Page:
Assessing the impact, value, and usability of digital collections is a major and persistent challenge for Cultural Heritage and Knowledge Organizations (CHKO) of all forms and sizes. Some of the complications stem from a limited number of methods and approaches for assessing digital libraries. Traditional digital library assessment analytics focus almost entirely on usage statistics, which do not provide the information needed to develop a nuanced picture of how users engage with, repurpose, or transform unique materials and data from digital libraries, archives, and repositories. This lack of distinction, combined with a lack of standardized assessment approaches for digital libraries, makes it difficult for CHKOs to develop user-responsive collections and to highlight the value of their materials. This in turn presents significant challenges for developing the appropriate staffing, system infrastructure, and long-term funding models needed to support digital collections.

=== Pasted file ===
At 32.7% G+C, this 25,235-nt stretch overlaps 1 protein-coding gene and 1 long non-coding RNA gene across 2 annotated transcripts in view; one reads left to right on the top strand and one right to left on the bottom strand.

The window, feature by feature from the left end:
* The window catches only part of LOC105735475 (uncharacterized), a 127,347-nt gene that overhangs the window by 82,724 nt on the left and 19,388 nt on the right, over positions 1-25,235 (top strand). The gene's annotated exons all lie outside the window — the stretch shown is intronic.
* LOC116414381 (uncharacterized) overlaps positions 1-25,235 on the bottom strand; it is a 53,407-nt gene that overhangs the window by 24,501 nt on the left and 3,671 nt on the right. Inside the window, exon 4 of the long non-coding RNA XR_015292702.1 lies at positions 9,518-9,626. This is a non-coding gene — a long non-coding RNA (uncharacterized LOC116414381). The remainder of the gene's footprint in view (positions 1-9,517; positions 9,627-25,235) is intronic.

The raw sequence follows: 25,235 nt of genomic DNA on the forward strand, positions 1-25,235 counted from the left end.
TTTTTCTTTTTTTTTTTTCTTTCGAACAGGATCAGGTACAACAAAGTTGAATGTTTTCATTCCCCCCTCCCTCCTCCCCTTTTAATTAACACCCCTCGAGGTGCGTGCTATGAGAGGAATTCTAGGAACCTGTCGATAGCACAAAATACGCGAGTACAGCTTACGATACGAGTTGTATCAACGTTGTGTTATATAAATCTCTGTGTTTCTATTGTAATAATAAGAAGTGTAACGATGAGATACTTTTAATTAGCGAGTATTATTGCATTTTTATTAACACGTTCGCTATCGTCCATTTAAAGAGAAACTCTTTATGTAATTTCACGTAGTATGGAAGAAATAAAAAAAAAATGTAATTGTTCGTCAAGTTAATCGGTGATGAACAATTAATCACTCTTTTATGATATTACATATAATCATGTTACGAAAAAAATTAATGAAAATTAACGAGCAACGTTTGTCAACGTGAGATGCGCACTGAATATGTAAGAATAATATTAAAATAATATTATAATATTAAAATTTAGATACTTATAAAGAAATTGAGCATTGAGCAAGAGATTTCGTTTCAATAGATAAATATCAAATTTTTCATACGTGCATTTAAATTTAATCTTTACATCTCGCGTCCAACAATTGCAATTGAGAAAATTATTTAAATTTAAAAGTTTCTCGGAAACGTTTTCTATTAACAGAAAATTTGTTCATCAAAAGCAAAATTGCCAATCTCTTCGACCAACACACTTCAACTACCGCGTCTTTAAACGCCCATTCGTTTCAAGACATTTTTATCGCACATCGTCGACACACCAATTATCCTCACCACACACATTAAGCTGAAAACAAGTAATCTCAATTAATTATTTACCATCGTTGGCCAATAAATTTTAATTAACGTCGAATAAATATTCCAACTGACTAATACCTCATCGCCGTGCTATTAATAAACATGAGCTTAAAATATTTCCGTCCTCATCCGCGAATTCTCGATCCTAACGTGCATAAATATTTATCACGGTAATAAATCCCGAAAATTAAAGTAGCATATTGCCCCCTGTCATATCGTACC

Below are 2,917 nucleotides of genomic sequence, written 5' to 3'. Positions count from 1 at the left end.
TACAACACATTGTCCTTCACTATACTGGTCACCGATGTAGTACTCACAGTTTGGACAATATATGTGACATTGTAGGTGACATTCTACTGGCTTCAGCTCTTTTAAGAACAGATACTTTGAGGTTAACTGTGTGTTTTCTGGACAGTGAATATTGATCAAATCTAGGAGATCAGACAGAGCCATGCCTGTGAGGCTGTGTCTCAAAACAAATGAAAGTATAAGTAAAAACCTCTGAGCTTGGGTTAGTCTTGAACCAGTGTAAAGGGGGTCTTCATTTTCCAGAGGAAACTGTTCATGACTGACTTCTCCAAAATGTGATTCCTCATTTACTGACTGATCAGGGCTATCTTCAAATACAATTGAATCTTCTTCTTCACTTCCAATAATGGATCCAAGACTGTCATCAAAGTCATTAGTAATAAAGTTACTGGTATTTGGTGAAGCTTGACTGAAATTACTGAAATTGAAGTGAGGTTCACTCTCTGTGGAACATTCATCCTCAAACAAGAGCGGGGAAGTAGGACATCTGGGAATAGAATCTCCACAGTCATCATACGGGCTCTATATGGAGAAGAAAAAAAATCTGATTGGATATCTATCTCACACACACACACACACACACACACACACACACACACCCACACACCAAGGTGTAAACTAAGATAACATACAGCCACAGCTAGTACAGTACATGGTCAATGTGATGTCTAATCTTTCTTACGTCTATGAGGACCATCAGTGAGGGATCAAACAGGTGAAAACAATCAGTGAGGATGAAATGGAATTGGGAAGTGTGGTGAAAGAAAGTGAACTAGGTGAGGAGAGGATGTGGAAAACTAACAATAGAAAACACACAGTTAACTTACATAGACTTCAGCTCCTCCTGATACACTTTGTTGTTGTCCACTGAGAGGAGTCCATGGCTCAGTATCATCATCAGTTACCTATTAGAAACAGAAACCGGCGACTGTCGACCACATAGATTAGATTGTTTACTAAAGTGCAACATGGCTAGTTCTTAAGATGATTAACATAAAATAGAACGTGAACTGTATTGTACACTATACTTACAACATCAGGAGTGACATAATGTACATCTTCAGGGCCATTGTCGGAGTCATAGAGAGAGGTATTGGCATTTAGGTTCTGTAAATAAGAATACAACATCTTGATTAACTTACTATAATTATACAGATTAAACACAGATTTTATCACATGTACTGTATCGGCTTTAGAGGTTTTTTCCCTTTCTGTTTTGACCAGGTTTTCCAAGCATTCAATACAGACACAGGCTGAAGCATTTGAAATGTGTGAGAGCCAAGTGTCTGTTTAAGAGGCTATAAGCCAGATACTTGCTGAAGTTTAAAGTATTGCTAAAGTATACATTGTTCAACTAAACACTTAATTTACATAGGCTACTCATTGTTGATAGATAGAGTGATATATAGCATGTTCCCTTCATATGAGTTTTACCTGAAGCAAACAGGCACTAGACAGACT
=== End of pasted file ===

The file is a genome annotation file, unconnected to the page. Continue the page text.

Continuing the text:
The Content Reuse Working Group, one of several that make up DLF’s Assessment Interest Group (AIG), is here to help. Thanks to the generosity of the Institute of Museum and Library Services (IMLS), which awarded the working group a National Leadership Grants for Libraries (LG-36-19-0036-19), CLIR/DLF, and the members’ home institutions, the working group will spend two-and-a-half years developing the Digital Content Reuse Assessment Framework Toolkit (D-CRAFT). The D-CRAFT project, which started in July 2019, will complete two phases of work to develop, solicit feedback, and launch the toolkit.
About the Team